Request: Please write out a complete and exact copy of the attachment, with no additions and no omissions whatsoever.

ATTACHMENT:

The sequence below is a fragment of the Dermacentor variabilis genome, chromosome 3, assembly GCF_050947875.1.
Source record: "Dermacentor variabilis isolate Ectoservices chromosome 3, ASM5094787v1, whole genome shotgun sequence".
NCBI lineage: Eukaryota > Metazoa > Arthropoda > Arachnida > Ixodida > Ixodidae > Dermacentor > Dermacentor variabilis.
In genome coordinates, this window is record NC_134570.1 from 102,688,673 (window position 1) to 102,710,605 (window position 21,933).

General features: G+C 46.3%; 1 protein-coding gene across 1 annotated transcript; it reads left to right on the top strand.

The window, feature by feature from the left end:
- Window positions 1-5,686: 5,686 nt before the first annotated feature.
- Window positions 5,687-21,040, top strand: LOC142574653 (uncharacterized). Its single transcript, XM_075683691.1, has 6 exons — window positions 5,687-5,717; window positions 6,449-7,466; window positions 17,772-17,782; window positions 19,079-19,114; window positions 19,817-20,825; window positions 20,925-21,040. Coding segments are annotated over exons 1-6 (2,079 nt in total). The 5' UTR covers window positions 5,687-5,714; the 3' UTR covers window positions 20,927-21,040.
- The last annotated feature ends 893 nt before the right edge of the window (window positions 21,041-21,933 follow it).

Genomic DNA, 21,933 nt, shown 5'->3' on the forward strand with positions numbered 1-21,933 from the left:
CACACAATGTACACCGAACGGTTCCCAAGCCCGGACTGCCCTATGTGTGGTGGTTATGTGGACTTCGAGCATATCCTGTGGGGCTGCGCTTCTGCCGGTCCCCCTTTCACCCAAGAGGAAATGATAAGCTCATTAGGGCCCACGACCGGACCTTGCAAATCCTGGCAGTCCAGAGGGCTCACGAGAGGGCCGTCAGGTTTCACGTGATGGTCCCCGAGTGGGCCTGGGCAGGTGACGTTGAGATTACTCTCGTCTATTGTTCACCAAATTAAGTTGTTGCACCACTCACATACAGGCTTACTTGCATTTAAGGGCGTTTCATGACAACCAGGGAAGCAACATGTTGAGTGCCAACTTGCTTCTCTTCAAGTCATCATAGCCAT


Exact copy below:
The sequence below is a fragment of the Dermacentor variabilis genome, chromosome 3, assembly GCF_050947875.1.
Source record: "Dermacentor variabilis isolate Ectoservices chromosome 3, ASM5094787v1, whole genome shotgun sequence".
NCBI lineage: Eukaryota > Metazoa > Arthropoda > Arachnida > Ixodida > Ixodidae > Dermacentor > Dermacentor variabilis.
In genome coordinates, this window is record NC_134570.1 from 102,688,673 (window position 1) to 102,710,605 (window position 21,933).

General features: G+C 46.3%; 1 protein-coding gene across 1 annotated transcript; it reads left to right on the top strand.

The window, feature by feature from the left end:
- Window positions 1-5,686: 5,686 nt before the first annotated feature.
- Window positions 5,687-21,040, top strand: LOC142574653 (uncharacterized). Its single transcript, XM_075683691.1, has 6 exons — window positions 5,687-5,717; window positions 6,449-7,466; window positions 17,772-17,782; window positions 19,079-19,114; window positions 19,817-20,825; window positions 20,925-21,040. Coding segments are annotated over exons 1-6 (2,079 nt in total). The 5' UTR covers window positions 5,687-5,714; the 3' UTR covers window positions 20,927-21,040.
- The last annotated feature ends 893 nt before the right edge of the window (window positions 21,041-21,933 follow it).

Genomic DNA, 21,933 nt, shown 5'->3' on the forward strand with positions numbered 1-21,933 from the left:
CACACAATGTACACCGAACGGTTCCCAAGCCCGGACTGCCCTATGTGTGGTGGTTATGTGGACTTCGAGCATATCCTGTGGGGCTGCGCTTCTGCCGGTCCCCCTTTCACCCAAGAGGAAATGATAAGCTCATTAGGGCCCACGACCGGACCTTGCAAATCCTGGCAGTCCAGAGGGCTCACGAGAGGGCCGTCAGGTTTCACGTGATGGTCCCCGAGTGGGCCTGGGCAGGTGACGTTGAGATTACTCTCGTCTATTGTTCACCAAATTAAGTTGTTGCACCACTCACATACAGGCTTACTTGCATTTAAGGGCGTTTCATGACAACCAGGGAAGCAACATGTTGAGTGCCAACTTGCTTCTCTTCAAGTCATCATAGCCAT